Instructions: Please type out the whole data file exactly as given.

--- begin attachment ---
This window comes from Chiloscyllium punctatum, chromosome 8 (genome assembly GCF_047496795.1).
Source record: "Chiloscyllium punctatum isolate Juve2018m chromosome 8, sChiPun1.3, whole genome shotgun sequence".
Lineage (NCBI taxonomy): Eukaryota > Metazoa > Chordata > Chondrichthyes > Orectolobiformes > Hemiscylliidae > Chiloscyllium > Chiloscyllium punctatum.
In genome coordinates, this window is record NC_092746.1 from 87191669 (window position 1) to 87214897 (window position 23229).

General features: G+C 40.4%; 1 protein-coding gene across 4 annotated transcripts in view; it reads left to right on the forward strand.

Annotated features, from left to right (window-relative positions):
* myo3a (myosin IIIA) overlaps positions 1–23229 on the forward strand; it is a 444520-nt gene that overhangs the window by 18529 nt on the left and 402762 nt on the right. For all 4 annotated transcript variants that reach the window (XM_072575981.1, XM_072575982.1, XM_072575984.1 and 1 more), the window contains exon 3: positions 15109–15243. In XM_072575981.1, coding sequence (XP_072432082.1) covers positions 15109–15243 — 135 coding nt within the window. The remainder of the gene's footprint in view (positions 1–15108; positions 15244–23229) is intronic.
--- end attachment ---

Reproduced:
This window comes from Chiloscyllium punctatum, chromosome 8 (genome assembly GCF_047496795.1).
Source record: "Chiloscyllium punctatum isolate Juve2018m chromosome 8, sChiPun1.3, whole genome shotgun sequence".
Lineage (NCBI taxonomy): Eukaryota > Metazoa > Chordata > Chondrichthyes > Orectolobiformes > Hemiscylliidae > Chiloscyllium > Chiloscyllium punctatum.
In genome coordinates, this window is record NC_092746.1 from 87191669 (window position 1) to 87214897 (window position 23229).

General features: G+C 40.4%; 1 protein-coding gene across 4 annotated transcripts in view; it reads left to right on the forward strand.

Annotated features, from left to right (window-relative positions):
* myo3a (myosin IIIA) overlaps positions 1–23229 on the forward strand; it is a 444520-nt gene that overhangs the window by 18529 nt on the left and 402762 nt on the right. For all 4 annotated transcript variants that reach the window (XM_072575981.1, XM_072575982.1, XM_072575984.1 and 1 more), the window contains exon 3: positions 15109–15243. In XM_072575981.1, coding sequence (XP_072432082.1) covers positions 15109–15243 — 135 coding nt within the window. The remainder of the gene's footprint in view (positions 1–15108; positions 15244–23229) is intronic.